Ordinary surroundings can trick you into thinking your character is ordinary, because our surrounding shape much of who we are. We don't know what we're really made of until we're faced with something bigger. But what if you don't have life or death situations, or a sense of imminent danger? That doesn't mean the stakes aren't high. Perhaps your genre is young adult romance, and throwing in "danger" would feel unnatural, bordering on genre-hopping. That doesn't mean your characters should be generic.
Try this writing exercise (or just thought-exercise). Place your main character into the dangerous scenes of your favorite books. What's your main character's Hogwarts house? How would she do in the Hunger Games? What would her gift be in Crossworlds? When faced with danger, does she rely on physical strength, her brain, or her social skills? Does she run toward danger or away from it? Is she impulsive, or a planner?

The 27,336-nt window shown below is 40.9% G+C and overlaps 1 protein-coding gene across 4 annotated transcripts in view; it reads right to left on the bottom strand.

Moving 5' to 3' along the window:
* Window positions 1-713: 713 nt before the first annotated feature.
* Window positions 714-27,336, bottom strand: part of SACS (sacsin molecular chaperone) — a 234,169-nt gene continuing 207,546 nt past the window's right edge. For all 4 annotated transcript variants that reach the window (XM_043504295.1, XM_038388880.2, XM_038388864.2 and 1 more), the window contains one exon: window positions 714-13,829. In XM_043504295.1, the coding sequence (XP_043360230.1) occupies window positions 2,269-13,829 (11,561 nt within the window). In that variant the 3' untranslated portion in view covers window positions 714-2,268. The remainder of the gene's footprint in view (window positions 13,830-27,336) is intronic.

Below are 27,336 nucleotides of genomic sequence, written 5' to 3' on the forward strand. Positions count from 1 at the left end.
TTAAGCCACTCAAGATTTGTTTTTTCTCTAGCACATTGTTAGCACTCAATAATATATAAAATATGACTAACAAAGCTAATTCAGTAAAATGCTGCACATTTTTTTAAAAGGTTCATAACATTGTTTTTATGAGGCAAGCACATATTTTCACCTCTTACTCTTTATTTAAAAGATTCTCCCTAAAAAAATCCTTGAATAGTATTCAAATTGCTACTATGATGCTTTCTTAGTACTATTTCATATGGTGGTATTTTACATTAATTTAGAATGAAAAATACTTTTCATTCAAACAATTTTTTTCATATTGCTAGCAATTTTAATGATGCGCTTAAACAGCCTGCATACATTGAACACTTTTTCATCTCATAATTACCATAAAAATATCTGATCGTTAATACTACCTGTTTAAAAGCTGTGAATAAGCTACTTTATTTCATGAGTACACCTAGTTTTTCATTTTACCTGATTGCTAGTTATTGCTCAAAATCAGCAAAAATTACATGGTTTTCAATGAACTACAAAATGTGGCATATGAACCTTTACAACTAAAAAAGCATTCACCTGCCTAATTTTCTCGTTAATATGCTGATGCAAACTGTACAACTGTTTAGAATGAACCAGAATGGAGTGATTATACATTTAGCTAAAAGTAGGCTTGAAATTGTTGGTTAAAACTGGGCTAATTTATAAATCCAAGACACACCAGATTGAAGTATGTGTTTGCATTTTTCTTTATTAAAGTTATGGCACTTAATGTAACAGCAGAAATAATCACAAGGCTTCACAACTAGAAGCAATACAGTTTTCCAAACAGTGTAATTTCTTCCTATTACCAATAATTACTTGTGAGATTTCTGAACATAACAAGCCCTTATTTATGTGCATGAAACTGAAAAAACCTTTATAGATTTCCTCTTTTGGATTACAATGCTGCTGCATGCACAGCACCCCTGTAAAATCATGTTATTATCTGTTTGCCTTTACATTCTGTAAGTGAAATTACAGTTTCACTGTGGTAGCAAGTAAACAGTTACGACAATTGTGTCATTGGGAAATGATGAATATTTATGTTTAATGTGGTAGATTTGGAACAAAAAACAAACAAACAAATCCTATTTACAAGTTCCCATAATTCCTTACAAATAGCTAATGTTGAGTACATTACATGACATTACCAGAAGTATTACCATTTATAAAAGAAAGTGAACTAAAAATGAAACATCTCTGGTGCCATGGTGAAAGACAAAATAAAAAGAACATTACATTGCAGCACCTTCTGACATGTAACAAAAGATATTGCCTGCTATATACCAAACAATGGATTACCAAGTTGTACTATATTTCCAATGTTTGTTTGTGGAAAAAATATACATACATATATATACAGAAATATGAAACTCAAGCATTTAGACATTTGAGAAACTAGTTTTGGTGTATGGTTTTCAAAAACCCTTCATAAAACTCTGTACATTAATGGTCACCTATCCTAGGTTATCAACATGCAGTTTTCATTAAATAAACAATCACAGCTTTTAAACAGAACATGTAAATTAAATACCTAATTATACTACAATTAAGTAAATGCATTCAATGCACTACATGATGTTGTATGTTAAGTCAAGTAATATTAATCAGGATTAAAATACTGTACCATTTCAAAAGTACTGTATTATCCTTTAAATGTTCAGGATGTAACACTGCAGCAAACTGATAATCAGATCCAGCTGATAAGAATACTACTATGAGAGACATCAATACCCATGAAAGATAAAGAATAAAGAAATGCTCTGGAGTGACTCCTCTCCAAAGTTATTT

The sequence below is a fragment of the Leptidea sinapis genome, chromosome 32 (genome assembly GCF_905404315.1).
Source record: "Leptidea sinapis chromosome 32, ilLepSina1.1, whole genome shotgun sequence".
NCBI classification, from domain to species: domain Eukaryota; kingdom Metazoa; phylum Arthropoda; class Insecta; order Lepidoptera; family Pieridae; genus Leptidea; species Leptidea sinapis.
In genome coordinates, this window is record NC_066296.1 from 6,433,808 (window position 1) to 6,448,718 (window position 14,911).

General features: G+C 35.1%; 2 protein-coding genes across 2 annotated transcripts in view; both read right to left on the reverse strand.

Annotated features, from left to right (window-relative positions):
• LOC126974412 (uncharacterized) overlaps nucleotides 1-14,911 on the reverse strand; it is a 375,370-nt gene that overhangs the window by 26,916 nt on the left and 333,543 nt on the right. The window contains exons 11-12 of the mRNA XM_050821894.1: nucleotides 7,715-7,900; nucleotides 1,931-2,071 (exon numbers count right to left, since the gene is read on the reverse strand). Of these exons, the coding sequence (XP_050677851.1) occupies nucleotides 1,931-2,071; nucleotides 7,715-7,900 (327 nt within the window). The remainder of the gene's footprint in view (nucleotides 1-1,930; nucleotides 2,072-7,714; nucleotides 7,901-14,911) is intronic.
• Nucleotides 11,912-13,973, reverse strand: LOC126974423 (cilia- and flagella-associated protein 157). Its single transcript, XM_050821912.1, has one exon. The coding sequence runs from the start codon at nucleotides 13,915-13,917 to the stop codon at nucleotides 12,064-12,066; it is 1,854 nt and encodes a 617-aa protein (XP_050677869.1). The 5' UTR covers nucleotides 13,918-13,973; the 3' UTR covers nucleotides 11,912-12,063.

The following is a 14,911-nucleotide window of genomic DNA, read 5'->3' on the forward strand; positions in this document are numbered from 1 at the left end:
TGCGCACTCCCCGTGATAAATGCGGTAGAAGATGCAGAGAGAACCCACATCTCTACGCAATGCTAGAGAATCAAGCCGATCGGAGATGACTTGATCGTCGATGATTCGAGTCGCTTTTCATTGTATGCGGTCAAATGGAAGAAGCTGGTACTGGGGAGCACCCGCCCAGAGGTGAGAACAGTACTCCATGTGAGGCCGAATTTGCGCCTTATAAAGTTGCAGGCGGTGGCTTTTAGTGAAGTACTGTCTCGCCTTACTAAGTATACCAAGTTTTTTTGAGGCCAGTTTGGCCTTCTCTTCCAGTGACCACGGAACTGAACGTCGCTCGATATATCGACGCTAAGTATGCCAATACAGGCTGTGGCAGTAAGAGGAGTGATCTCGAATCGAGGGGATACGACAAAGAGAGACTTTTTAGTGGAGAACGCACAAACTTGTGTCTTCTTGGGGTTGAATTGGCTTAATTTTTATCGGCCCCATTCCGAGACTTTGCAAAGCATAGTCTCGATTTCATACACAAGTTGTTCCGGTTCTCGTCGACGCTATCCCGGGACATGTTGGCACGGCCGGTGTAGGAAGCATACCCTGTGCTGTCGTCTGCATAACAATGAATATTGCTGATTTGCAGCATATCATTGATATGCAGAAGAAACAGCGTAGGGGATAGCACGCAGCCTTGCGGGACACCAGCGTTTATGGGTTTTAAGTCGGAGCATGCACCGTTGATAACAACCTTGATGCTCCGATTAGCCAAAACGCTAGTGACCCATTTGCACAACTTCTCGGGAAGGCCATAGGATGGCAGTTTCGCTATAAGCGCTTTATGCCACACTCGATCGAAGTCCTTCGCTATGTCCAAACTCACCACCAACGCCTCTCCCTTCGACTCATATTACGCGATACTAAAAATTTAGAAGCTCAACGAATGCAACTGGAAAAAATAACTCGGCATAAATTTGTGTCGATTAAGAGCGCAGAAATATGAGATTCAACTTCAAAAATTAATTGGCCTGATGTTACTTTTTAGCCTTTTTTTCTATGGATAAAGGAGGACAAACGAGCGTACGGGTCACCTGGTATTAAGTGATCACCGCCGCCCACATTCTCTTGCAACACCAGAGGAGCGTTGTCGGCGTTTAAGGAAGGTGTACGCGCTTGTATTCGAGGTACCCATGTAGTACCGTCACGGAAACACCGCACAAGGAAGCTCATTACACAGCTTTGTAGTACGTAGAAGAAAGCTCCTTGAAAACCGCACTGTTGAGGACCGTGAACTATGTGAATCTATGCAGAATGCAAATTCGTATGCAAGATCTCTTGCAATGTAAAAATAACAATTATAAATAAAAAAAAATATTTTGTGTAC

This is a fun way to determine your characters strengths and weaknesses. Then, you can apply this to a real-world story, and often times, you'll get more than traits for your character. Perhaps your character is better with physical strength, and a bit impulsive. She's more likely to get into fights in school than the character who thinks through decisions and relies on intellect.
You're character doesn't have to be one thing or another, as it's not completely unrealistic for one person to be both physically strong and intelligent, but avoid too many good qualities--you don't want a Mary Sue. However, this exercise can determine which qualities are the strongest in your character. Ask yourself, in this dangerous situation, what is her first impulse?